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POLICY | N. Carolina | “Instead of Medicaid expansion, the state could expand access with innovative health care delivery models including North Carolina’s free and charitable clinics — which get only 20 percent of their funding from government sources — and direct primary care.”

Posted on November 3, 2017 | By Bladen Journal

Future of free-market health reforms uncertain, experts say News

By Dan Way – Carolina Journal

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Katherine Restrepo, director of health care policy at the John Locke Foundation, says Trump’s executive order could allow states more flexibility. She said Medicaid expansion fails to address the health care system’s chronic issue: lack of price transparency. “When there’s no price transparency, patients are not empowered to keep health care suppliers and providers honest about the actual cost of health care supplies, [and] medications,” Restrepo said. If consumers knew how much health care cost they would spend money more wisely, and fewer would need to rely on government programs like Medicaid. Instead of Medicaid expansion, the state could expand access with innovative health care delivery models including North Carolina’s free and charitable clinics — which get only 20 percent of their funding from government sources — and direct primary care. Those models have low overhead and do not accept insurance. Time and money not used to comply with insurance paperwork gives providers freedom to lower costs and spend more time with patients. “While insurance is important, it does not equate to accessible health care” because too often Obamacare plans’ premiums, co-pays, and deductibles cost too much to use, Restrepo said. Lopez-Bauman said the Medicare for All concept would be a fiscal disaster for taxpayers unless patients had to pay much more out of pocket and more services were rationed.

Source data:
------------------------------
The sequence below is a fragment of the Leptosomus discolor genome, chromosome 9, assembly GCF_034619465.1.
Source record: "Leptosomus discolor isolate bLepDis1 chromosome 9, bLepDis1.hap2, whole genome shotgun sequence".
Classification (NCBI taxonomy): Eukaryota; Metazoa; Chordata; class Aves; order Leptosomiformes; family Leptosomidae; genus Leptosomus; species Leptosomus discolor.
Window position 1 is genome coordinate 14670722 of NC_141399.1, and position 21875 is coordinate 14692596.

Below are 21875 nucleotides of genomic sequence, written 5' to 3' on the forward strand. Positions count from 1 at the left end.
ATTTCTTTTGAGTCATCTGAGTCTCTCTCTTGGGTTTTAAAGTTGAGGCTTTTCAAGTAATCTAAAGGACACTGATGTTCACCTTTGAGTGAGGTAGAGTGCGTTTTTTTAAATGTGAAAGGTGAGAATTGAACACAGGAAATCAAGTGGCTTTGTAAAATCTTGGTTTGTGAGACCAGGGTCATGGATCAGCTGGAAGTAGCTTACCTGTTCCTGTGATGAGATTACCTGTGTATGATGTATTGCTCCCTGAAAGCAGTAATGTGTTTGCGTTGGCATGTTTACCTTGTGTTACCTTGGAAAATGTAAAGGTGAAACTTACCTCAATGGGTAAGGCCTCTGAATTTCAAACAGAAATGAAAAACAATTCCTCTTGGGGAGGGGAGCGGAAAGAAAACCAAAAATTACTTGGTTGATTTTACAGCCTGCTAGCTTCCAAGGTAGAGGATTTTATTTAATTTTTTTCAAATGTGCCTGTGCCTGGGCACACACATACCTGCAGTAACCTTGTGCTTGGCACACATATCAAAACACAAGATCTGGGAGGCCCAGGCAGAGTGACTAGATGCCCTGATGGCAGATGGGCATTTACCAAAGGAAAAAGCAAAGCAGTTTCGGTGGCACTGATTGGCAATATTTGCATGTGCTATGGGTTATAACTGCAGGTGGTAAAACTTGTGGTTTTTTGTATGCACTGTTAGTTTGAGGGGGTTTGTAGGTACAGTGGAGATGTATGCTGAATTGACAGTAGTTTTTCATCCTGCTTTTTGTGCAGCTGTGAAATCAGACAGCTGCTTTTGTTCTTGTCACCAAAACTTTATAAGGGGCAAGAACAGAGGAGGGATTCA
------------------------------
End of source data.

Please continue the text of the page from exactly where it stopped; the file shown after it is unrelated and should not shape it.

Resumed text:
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SOURCE: http://www.bladenjournal.com/news/14971/future-of-free-market-health-reforms-uncertain-experts-say

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